the last one sees clearly

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Triplets Lewyn, Sally, and Harrison are the much-wanted product of their mother's IVF. Johanna, their mother, dotes on them, but is oblivious to them as actual people. She insists that they love each other, and doesn't seem to notice that they prefer not to be in each other's company. Salo, their father, is largely uninterested (although not unloving), preferring to spend his time with his art collection, and, eventually, his mistress, until he is killed on 9/11. As the triplets are about to move out, Johanna decides that she wants one last chance at motherhood, and has the fourth embryo of the bunch implanted. Enter Pheobe, who, at 17, is the only member of the family able to see things (more or less) clearly.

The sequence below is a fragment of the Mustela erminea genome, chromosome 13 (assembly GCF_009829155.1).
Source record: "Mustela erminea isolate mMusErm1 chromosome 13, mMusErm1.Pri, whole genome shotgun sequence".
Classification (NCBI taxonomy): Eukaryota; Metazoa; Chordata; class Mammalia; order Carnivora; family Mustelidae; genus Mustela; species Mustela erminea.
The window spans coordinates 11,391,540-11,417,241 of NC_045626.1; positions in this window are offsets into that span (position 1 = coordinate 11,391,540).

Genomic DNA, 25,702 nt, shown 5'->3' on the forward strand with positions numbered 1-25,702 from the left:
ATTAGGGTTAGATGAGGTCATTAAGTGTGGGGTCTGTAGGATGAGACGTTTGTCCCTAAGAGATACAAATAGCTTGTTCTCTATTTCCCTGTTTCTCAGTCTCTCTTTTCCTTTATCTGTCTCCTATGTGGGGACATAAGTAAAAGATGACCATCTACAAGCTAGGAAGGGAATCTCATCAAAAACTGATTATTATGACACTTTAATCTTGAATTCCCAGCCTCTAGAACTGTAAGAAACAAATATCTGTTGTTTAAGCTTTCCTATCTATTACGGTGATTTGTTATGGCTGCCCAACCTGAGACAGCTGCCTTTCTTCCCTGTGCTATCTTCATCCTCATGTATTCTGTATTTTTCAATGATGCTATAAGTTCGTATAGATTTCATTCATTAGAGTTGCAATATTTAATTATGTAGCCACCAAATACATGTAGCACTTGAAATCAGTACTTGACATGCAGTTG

After much excellent exposition setting up the family dynamic, the crux of the matter becomes apparent. The details would spoil the experience, but suffice it to say that Pheobe must overcome her siblings' old resentments and her mother's hang-ups, all formed long before she was born. Naturally, she'll uncover old secrets and learn a few things about herself along the way. But Phoebe is quite determined and not about to let her family members hide behind their usual evasive tricks.

Phoebe's narrative voice makes this book worth reading, even if, for most of the book. A strong and surprising young woman, you may find yourself wishing that she would bring her considerable talents and persistence to solve the problems in your life.